• Includes one USB 3.1 Type-C and two USB Type-A
  • HDMI compatible


  • No backlight
Buy Now, $309

How can I make my laptop work efficiently?

Here’s how to improve the efficiency of your laptop: 

  • First, you should uninstall all the unnecessary software stored on your laptop. 
  • A disk cleanup is also highly recommended. 
  • You may also limit the number of programs that open when your laptop boots up. 
  • You should ensure that you have a reasonable amount of RAM on your laptop. 

If you still see some problems with your laptop, you should check your laptop for viruses and spyware. You can use antimalware software on your laptop to detect viruses and eliminate them before harming your laptop. 

What is the best budget laptop for work?

There are many options for you to choose from. The HP HD Laptop is an excellent choice for customers that need a laptop for work. It is available at a low price and has decent battery life.  

What are good specs for a work laptop?

If you need a laptop to improve your working experience, you should go for a laptop with a Core i3. The laptop should at least have 4 GB of RAM. However, if you think your work requires more RAM, then go for it. Make sure that you buy a 256 GB SSD as well. 

The laptop should also have a storage capacity of about 700-800 GB. If your work is based on programming, then go even higher specs. You can buy a Core i9 with 16 GB RAM along with an NVIDIA graphics card. The exact specs of your work laptop will always depend on the nature of your work. 

Which laptop is best for everyday use?

There are many good laptops for everyday use, but we recommend the Asus VivoBook 15 Thin and Light Laptop. The laptop has a storage of 512 GB, so you won’t have to worry about running out of space. It also has a backlit keyboard, making it convenient to use when it’s getting dark. 

Is it OK to leave your laptop plugged in all the time?

Most people think it’s best to leave your laptop plugged in all the time, but this is a mistake. You should not leave your laptop plugged in for a long time as it can shorten your battery life. The lithium-polymer battery charges your laptop by a voltage level. The more you charge your laptop, the higher the voltage level becomes, and the more stress it puts on your battery.

What should I check before buying a laptop?

The first thing you need to do is check whether the laptop suits the purpose for which you need it. Then you should check for SSD in the laptop because laptops with SSDs are faster. After that, check whether the processors are working fine. 

How long can a laptop work?

According to experts, most laptops can work for three to five years. However, laptops can outlive their average lifespan. If you take good care of your laptop, it can end up working for as long as a decade!

ONE37pm may earn compensation through affiliate links in this story.

Gaming Streaming

Discord’s Clubhouse-Like Stage Channels Feature is Now Live

Discord has turned into the go-to virtual space for gamers to chat with their online squad while they game. And it’s made for an awesome gathering spot for professionals to share their ideas and casually engage in conversations via Facetime-like chat rooms. Discord is regularly championed as the best instant messaging and digital distribution platform on the market today for those reasons alone. And now it’s looking to give Clubhouse, the mega-popular invitation-only audio-chat app, a run for its money.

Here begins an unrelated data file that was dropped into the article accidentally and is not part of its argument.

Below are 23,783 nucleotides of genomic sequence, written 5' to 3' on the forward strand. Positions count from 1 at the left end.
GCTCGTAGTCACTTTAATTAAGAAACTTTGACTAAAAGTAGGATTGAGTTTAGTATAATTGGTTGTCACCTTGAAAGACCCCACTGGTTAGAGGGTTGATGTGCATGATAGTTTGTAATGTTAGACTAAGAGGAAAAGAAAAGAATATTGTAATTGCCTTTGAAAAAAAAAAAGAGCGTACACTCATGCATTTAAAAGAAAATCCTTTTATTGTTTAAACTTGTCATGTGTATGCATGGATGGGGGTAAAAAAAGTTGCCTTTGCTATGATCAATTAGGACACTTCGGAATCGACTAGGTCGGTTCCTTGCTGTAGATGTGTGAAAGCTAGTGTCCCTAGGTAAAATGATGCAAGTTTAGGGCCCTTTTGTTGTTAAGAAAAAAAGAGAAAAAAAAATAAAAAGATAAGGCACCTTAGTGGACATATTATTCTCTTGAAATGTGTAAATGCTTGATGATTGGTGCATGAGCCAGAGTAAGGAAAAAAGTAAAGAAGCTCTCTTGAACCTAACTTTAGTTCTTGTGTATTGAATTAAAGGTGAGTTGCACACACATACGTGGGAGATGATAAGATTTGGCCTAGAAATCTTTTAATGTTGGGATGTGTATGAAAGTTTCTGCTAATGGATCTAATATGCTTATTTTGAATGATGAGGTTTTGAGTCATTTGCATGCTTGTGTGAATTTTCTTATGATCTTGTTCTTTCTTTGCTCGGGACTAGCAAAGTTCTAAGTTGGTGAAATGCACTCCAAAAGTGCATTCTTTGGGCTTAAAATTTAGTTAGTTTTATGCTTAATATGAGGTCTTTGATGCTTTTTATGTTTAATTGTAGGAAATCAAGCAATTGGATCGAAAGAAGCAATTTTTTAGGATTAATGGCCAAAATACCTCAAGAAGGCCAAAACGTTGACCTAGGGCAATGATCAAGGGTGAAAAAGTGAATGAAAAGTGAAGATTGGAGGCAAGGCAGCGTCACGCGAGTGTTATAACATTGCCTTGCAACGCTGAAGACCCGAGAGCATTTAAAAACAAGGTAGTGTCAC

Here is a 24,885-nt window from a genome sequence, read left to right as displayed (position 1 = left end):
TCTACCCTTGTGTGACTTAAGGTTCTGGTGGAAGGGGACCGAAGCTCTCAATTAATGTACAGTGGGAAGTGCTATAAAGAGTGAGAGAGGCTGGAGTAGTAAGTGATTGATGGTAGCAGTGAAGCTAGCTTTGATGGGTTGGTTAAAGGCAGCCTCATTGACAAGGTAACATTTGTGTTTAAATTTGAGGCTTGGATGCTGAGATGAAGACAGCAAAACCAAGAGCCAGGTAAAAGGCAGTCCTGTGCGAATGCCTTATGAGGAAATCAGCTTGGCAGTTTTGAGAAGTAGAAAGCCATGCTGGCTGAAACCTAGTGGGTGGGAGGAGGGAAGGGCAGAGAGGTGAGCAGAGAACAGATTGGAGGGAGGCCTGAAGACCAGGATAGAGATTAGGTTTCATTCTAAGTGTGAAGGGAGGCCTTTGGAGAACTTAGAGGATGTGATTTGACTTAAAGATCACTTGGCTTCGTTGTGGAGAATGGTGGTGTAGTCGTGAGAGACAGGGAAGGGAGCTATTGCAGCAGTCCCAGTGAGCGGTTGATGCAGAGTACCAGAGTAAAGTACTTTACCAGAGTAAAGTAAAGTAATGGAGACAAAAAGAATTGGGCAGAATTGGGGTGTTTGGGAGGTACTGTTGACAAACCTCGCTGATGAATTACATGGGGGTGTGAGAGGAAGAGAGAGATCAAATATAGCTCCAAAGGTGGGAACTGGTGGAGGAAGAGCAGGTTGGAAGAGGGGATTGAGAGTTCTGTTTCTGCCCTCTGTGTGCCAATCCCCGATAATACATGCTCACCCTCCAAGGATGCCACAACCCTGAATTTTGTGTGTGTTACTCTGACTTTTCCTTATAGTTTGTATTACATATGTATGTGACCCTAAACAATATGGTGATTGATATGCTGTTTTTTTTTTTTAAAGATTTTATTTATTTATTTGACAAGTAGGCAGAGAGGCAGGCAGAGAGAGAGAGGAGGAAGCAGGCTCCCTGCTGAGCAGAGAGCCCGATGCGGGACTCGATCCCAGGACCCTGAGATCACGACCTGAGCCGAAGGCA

A new feature that’s similar in concept to Clubhouse and Twitter’s new Space integration is now available on Discord – Stage Channels. This newly implemented feature gives speakers the ability to speak to a virtual room full of listeners, which lends itself to a virtual town hall format. Discord is known for already allowing its users to communicate with each other in voice channels and talk freely amongst themselves – Stage Channels will take a different approach by only allowing Community servers to create those special rooms and give its speakers the floor to say whatever’s on their mind while others listen in.


As soon as you join a Stage Channel, you’ll automatically be put on mute while the speaker(s)…well, speaks. Virtual audience members can press a button if they feel the need to get in a few words of their own, which gives the Stage Channel’s moderator the power to fulfill that audience member’s request. Stage Channel moderators also have the ability to mute a speaker and even kick them out of the room altogether should they prove to be too disruptive. With all that being said, it’s quite evident that crowd control and enlightening conversations seem to be at the heart of this new Discord feature.

Unlike Clubhouse, Discord’s Stage Channels make it a lot easier for PC users to participate in the new growing trend of social audio rooms. The usage of Twitter Spaces isn’t widely available to its users just yet (everyone will get to try them out come April), plus they can only be created through the social media app’s iOS and Android versions. And as for Clubhouse, it still only exists as an iOS-powered app (an Android version is currently in development, however). So for those looking for a Clubhouse-like experience that works on both mobile devices and PC, Discord’s Stage Channels should fit the bill.

Discord, Clubhouse, and Twitter aren’t the only apps looking to win the social audio room race. LinkedIn is creating a similar feature of its own, plus Mark Cuban has released something in the same manner that’s currently in its beta phase called Fireside. Facebook, Slack, and Spotify are also looking to join in on the social audio room trend as well. Factor in other Clubhouse competitors, such as Stereo, Toodeep, Cozyroom, and it’s clear that folks are going to have more new ways to engage in intellectual conversations across the web.